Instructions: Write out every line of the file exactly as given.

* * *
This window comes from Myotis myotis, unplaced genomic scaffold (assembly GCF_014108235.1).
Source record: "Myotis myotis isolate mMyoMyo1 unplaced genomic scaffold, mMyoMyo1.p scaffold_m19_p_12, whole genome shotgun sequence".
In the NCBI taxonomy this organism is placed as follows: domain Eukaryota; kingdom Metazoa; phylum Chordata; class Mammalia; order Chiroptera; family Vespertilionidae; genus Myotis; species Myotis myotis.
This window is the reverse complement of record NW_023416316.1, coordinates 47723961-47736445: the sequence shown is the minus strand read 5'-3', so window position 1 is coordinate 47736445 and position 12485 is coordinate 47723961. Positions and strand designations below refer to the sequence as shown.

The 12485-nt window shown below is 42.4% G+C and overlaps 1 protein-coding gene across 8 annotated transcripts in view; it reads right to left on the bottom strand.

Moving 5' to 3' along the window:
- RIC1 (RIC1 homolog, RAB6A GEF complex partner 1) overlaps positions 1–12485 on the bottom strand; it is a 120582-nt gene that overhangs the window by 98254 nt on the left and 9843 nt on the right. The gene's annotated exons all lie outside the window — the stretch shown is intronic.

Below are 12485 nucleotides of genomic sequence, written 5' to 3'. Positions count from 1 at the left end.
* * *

This window comes from Myotis myotis, unplaced genomic scaffold (assembly GCF_014108235.1).
Source record: "Myotis myotis isolate mMyoMyo1 unplaced genomic scaffold, mMyoMyo1.p scaffold_m19_p_12, whole genome shotgun sequence".
In the NCBI taxonomy this organism is placed as follows: domain Eukaryota; kingdom Metazoa; phylum Chordata; class Mammalia; order Chiroptera; family Vespertilionidae; genus Myotis; species Myotis myotis.
This window is the reverse complement of record NW_023416316.1, coordinates 47723961-47736445: the sequence shown is the minus strand read 5'-3', so window position 1 is coordinate 47736445 and position 12485 is coordinate 47723961. Positions and strand designations below refer to the sequence as shown.

The 12485-nt window shown below is 42.4% G+C and overlaps 1 protein-coding gene across 8 annotated transcripts in view; it reads right to left on the bottom strand.

Moving 5' to 3' along the window:
- RIC1 (RIC1 homolog, RAB6A GEF complex partner 1) overlaps positions 1–12485 on the bottom strand; it is a 120582-nt gene that overhangs the window by 98254 nt on the left and 9843 nt on the right. The gene's annotated exons all lie outside the window — the stretch shown is intronic.

Below are 12485 nucleotides of genomic sequence, written 5' to 3'. Positions count from 1 at the left end.